For example, if the social engagement was something I was looking forward to, a little sensitivity is going to be needed. Especially if you’re someone I haven’t seen in a while and you suspect I might actually enjoy your company. If you’re simply awful, it probably is for the best we’re not going to meet up.
So, that’s more than enough fannying about for the time being, we need to get down to the nitty gritty business of advice giving. First, if you don’t have a legitimate excuse for cancelling on me then you owe it to the world to come up with something faintly interesting. Give enough notice. If I’ve had to travel somewhere then tip me off before I leave the house. Suggest alternative plans, preferably where you’ll be the one footing the bill. Or just ghost me to the point that I’ll have problems remembering your very existence.
Cancel on me – Bombay Bicycle Club
Right, the NHS is suffering a massive crisis. Must be Tuesday (or in fact Sunday but you’re detracting from the glibness of my phrasing so I hope you’re happy with yourself). It feels so painfully obvious that the health service is being stretched beyond the limit and has been in such a state for quite some time now. And yet we get fended off with feeble platitudes.
The NHS was given top priority at the last budget or so has been publicly stated. And yet somehow Jeremy Hunt is not only still in charge but has been given additional responsibilities. I don’t work for the NHS and I don’t keep up with the news as much as a savvy adult should so there are far more qualified people than me to comment on the state of the institution in general. But I will kick off and then some if the government starts making actual noises about privatising it.
I’m sure that I kicked this thing off with more of an actual point in mind (but then I went off to write other things including a completely different post. That’s a revealing peek behind the curtain for you). Maybe I was considering that our embattled and embittered staff in the employ of the NHS should trust their guts and head off for greener pastures. Sure, the country in general (that can’t afford to go private) will suffer but there’s only so much you can expect people to put up with before they snap. I mean, I really hope that everyone doesn’t jump ship but you can hardly blame them for wanting to do so.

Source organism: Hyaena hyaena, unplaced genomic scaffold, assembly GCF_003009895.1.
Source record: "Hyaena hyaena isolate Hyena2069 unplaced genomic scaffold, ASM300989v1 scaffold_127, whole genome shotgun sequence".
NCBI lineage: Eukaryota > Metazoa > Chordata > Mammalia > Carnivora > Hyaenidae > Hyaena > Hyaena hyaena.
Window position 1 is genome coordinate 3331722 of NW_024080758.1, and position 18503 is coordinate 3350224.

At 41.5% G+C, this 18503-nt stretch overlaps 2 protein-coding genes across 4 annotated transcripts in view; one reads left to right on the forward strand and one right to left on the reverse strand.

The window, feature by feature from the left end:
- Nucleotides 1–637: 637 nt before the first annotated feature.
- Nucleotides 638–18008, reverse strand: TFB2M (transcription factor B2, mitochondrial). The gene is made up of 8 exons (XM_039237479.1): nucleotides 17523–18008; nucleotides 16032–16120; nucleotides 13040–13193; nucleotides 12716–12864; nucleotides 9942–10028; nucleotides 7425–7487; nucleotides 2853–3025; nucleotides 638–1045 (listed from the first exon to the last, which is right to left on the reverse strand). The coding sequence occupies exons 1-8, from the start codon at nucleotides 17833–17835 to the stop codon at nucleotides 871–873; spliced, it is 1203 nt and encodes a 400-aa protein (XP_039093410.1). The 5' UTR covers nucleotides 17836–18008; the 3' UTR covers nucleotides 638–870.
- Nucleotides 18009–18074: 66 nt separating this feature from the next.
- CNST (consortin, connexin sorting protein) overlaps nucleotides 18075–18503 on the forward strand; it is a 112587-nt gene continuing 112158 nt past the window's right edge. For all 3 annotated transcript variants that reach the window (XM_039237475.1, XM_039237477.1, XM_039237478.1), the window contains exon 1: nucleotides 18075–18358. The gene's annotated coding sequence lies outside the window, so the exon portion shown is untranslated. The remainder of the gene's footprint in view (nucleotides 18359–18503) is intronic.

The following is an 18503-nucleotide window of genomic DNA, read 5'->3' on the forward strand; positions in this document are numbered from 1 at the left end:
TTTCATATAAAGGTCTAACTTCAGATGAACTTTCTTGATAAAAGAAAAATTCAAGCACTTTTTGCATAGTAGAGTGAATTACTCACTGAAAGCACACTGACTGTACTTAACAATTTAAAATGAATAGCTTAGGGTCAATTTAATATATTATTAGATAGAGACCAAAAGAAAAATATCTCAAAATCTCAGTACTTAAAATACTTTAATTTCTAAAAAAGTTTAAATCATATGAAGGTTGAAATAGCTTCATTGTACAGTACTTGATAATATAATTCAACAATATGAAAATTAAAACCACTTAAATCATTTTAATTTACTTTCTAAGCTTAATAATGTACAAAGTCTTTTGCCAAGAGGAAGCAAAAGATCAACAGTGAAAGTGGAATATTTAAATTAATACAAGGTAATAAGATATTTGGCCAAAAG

One day, I’d very much like to reproduce and would be so much happier if there was at least the choice to go to hospital to pop the little one out while drugged out of my tiny mind. And then to return for sorting out all the various cuts and scrapes of childhood. It would be nice if a nasty bout of flu or whatever didn’t have the potential to bankrupt you like it does in certain countries. *Cough* America *Cough*.
There’s a particular TV trope that I really wish had never been pointed out to me because now I see it absolutely everywhere (so naturally, I had to ruin your enjoyment of programming too. Or you could stop right there, but you just have to know, don’t you?). Throw any two women together in a storyline and, depressingly often, it will involve them competing. More often than not (I haven’t done the research, this might not be the case but from my recreational viewing of late it certainly seems so), this rivalry will relate to the attentions of a man.
But I’m going to pluck two entirely random examples out of the air (go ahead and see if you can guess what my partner and I are watching through at the moment. Oh, and spoiler alert for pretty old Star Trek and slightly newer Stranger Things). In one plot, a security officer is kidnapped by a man and taken back to his home planet. The rescue mission goes awry and said character ends up accepting a challenge from the kidnapper’s wife for a fight to the death over the abductor.
And in another, one prepubescent girl comes looking for the boy she likes but is disquieted to see him talking to another girl. That’s literally it. Oh, and she then uses her loosely defined psychic powers to knock the other female character off her skateboard and then runs away. Having just done a modicum of looking up on the internet I can tell you that the majority of the writers for both of these just happened to be men. I know, you’re really shocked.
If I felt like being fair I could point out that men are perfectly capable of competing with one another on the silver screen, many of those instances being for the approval of a lady. But it’s not the default. Female rivalry is a standby and it’s infuriating. Rant over. For now.
Just Like Anyone – Soul Asylum